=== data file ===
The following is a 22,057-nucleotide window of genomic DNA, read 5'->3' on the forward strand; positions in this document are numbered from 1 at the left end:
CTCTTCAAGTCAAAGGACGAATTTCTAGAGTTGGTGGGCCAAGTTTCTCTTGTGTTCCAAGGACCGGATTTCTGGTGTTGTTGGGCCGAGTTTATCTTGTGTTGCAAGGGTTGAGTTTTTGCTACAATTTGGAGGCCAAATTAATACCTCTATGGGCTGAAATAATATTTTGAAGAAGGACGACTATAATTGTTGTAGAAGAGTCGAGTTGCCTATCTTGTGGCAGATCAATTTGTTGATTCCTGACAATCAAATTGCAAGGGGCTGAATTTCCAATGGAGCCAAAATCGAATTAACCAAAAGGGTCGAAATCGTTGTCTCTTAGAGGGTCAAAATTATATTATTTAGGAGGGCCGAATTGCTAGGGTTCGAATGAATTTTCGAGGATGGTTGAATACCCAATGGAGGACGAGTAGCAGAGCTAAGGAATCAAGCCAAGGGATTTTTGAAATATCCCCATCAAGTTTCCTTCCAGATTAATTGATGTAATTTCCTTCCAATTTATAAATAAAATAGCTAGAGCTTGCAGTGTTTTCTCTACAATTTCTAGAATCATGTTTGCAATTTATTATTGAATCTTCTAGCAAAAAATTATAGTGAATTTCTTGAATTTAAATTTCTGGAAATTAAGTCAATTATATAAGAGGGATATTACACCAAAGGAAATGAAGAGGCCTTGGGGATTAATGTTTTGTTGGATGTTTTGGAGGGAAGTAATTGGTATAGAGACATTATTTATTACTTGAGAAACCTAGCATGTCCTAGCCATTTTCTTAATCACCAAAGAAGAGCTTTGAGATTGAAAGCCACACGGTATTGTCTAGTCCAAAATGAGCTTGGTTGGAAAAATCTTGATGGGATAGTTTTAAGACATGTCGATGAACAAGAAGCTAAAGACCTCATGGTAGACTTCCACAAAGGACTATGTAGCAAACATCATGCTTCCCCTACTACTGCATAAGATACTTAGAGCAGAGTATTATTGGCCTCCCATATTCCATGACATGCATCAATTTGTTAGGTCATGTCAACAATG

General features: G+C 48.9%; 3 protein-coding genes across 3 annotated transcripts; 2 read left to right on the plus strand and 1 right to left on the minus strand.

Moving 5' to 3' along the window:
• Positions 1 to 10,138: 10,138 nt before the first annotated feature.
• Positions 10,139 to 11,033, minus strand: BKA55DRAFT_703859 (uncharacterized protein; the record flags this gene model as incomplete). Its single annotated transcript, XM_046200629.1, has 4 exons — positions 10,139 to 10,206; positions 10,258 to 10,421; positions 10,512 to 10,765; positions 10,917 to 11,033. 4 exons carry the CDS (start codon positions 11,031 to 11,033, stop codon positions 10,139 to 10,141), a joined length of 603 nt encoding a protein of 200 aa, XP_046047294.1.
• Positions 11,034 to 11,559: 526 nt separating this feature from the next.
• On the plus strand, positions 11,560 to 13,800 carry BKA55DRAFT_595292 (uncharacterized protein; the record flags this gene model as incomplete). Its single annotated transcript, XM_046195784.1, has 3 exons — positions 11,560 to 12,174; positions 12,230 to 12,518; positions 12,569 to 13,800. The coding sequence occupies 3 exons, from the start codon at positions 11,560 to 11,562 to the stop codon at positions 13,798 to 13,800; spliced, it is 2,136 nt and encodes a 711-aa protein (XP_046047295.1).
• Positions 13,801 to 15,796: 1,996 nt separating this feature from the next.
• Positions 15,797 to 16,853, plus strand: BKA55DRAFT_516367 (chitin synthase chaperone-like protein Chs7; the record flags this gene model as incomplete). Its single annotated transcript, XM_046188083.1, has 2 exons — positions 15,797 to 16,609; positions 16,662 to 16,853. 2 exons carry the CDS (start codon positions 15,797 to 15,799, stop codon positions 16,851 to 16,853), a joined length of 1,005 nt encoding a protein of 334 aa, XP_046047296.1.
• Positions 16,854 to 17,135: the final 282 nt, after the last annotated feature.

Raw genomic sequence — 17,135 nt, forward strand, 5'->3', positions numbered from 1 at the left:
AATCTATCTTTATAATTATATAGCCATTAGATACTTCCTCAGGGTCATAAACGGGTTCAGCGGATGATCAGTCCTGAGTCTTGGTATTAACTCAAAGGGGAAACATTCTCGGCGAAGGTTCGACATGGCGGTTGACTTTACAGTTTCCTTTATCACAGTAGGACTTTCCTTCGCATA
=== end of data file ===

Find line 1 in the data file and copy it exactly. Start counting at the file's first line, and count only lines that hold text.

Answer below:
The following is a 22,057-nucleotide window of genomic DNA, read 5'->3' on the forward strand; positions in this document are numbered from 1 at the left end: